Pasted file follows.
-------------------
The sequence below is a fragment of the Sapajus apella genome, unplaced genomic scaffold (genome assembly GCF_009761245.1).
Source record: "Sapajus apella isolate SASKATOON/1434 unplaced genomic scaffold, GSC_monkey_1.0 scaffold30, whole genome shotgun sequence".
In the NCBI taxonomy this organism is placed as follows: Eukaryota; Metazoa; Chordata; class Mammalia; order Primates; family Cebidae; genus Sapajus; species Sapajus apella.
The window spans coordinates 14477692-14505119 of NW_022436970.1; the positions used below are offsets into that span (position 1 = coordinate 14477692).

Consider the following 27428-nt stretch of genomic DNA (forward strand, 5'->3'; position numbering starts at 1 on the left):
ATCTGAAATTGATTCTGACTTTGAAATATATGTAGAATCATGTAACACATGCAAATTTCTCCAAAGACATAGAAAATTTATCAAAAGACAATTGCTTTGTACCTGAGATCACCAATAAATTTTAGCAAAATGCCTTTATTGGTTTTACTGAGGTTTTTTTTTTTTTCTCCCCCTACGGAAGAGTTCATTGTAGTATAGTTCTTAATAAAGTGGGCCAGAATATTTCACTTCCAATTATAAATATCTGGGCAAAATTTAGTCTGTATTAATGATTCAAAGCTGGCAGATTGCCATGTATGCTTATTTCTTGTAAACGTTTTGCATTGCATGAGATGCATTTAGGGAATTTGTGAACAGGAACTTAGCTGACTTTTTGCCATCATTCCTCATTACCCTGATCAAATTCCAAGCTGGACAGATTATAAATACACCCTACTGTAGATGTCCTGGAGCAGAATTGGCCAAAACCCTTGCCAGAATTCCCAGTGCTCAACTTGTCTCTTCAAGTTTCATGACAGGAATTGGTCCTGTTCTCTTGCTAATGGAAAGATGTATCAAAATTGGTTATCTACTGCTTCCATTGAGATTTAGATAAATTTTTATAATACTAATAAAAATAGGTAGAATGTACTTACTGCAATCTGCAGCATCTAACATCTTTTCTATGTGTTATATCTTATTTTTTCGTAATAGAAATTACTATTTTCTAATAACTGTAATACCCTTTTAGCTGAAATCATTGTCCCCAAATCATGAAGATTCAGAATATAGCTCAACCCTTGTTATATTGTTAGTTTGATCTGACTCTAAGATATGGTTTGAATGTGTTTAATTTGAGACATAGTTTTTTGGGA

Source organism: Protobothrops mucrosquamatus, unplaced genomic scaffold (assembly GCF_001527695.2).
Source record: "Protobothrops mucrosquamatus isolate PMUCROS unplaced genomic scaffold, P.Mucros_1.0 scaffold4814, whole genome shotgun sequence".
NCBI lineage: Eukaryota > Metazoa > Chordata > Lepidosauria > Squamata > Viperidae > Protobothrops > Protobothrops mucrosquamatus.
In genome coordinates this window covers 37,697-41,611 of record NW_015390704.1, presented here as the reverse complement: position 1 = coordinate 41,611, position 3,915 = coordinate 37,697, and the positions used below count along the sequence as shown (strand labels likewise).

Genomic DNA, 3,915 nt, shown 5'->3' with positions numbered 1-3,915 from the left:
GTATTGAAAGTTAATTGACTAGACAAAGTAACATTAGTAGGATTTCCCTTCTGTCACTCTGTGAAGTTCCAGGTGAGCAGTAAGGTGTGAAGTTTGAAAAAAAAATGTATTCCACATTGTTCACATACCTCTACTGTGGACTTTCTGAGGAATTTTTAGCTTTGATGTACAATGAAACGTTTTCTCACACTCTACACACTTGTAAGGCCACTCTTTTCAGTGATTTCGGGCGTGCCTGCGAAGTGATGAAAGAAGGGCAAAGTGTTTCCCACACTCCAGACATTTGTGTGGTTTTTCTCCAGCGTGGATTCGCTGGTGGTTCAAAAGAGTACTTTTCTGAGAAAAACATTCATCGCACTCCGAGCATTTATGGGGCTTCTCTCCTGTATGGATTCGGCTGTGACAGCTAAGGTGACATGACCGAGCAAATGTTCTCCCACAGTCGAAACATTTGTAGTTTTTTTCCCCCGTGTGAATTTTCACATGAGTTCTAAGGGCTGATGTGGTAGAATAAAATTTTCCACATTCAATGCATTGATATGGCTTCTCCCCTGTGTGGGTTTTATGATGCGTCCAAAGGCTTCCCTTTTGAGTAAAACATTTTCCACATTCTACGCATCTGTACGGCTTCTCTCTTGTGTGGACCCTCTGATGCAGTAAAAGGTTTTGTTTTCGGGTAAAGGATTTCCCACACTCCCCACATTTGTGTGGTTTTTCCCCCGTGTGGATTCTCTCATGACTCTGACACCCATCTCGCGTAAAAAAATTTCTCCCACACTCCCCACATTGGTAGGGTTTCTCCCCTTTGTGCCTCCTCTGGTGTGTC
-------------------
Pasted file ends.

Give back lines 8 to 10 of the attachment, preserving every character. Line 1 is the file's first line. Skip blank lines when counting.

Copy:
Source record: "Protobothrops mucrosquamatus isolate PMUCROS unplaced genomic scaffold, P.Mucros_1.0 scaffold4814, whole genome shotgun sequence".
NCBI lineage: Eukaryota > Metazoa > Chordata > Lepidosauria > Squamata > Viperidae > Protobothrops > Protobothrops mucrosquamatus.
In genome coordinates this window covers 37,697-41,611 of record NW_015390704.1, presented here as the reverse complement: position 1 = coordinate 41,611, position 3,915 = coordinate 37,697, and the positions used below count along the sequence as shown (strand labels likewise).